Nu Assis à la Chaise Verte
Date 1944
Medium Oil on canvas
Dimensions 102 x 83.4 x 3 cm
Inventory ID UID 102-235
This painting from the war period clearly expresses the torment and anguish of the painter faced with loneliness, pain and the darkest aspects of human nature, as revealed by the war and the German occupation. It shows a bleak interior, with a garden or terrace chair, a wooden plinth marking the edge of an undefined space and a precarious wooden table. The body is not gaunt, yet it is angular, the muscles are tensed, the lines of the neck overly prominent, the hair tousled. The remains of a withered branch seem pathetic. The woman appears to be withdrawn, her gaze is absent. The model was Georges Bernstein, the painter’s wife from 1942. Also in 1944, Francis Gruber painted a large version of Job (Tate Modern, London), an allegory of suffering but also of survival and hope during the occupation. Along the same lines, he painted Les Cadavres [The Corpses] in 1946, at a time when his health problems were becoming serious. AC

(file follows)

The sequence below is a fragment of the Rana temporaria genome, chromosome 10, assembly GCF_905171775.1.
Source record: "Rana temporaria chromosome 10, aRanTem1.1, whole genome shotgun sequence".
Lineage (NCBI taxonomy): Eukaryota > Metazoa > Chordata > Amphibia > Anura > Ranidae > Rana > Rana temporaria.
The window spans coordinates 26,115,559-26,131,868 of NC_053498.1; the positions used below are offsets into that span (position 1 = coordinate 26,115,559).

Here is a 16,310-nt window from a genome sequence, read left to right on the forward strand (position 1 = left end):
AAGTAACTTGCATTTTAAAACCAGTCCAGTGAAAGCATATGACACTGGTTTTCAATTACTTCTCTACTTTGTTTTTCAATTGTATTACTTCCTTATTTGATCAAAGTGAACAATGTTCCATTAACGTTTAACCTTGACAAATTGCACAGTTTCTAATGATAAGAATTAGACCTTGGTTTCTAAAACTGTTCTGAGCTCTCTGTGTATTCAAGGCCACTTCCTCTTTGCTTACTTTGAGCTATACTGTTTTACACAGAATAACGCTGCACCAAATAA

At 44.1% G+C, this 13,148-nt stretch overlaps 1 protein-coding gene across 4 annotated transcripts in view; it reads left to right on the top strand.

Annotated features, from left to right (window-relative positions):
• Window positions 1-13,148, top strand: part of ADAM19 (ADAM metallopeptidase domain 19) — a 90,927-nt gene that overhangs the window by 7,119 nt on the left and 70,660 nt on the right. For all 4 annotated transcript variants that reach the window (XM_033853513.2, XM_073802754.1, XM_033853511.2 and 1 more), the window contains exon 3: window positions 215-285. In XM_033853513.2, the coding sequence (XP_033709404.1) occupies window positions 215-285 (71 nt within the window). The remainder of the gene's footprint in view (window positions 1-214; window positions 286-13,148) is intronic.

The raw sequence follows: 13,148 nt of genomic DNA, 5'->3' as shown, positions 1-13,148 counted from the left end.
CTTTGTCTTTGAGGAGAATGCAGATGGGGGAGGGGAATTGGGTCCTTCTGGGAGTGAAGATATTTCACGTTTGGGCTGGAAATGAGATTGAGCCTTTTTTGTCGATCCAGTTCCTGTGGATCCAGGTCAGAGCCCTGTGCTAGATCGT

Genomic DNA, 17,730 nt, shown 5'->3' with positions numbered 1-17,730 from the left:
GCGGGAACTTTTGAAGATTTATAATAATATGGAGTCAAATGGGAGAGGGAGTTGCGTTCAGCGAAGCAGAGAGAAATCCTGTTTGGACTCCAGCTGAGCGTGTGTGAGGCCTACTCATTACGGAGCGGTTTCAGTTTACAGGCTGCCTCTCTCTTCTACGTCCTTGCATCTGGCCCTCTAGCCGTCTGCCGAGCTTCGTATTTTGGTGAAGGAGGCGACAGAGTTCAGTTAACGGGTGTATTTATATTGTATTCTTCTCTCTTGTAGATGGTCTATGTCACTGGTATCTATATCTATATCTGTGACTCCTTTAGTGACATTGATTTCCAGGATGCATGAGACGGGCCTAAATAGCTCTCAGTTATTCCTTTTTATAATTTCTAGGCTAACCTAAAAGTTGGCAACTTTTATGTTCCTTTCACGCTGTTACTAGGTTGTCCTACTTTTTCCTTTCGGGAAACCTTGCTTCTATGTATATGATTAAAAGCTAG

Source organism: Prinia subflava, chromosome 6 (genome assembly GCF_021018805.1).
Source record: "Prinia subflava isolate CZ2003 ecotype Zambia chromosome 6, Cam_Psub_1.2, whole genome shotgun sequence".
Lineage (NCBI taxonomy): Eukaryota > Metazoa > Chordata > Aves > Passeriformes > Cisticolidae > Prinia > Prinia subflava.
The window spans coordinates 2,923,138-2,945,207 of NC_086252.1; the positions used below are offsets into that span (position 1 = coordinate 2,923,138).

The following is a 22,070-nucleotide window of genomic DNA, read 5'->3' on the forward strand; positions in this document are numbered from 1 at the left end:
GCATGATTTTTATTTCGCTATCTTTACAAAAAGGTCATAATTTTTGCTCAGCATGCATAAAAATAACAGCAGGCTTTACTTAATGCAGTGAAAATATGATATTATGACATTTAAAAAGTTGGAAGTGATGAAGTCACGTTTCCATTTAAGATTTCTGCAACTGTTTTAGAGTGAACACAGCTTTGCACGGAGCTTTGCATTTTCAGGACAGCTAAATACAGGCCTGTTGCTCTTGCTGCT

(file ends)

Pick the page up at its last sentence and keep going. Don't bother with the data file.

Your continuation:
Galérie Galanis-Hentschel, Paris; Eric Estorick, London; The Mayor Gallery, London; acquired in 1995.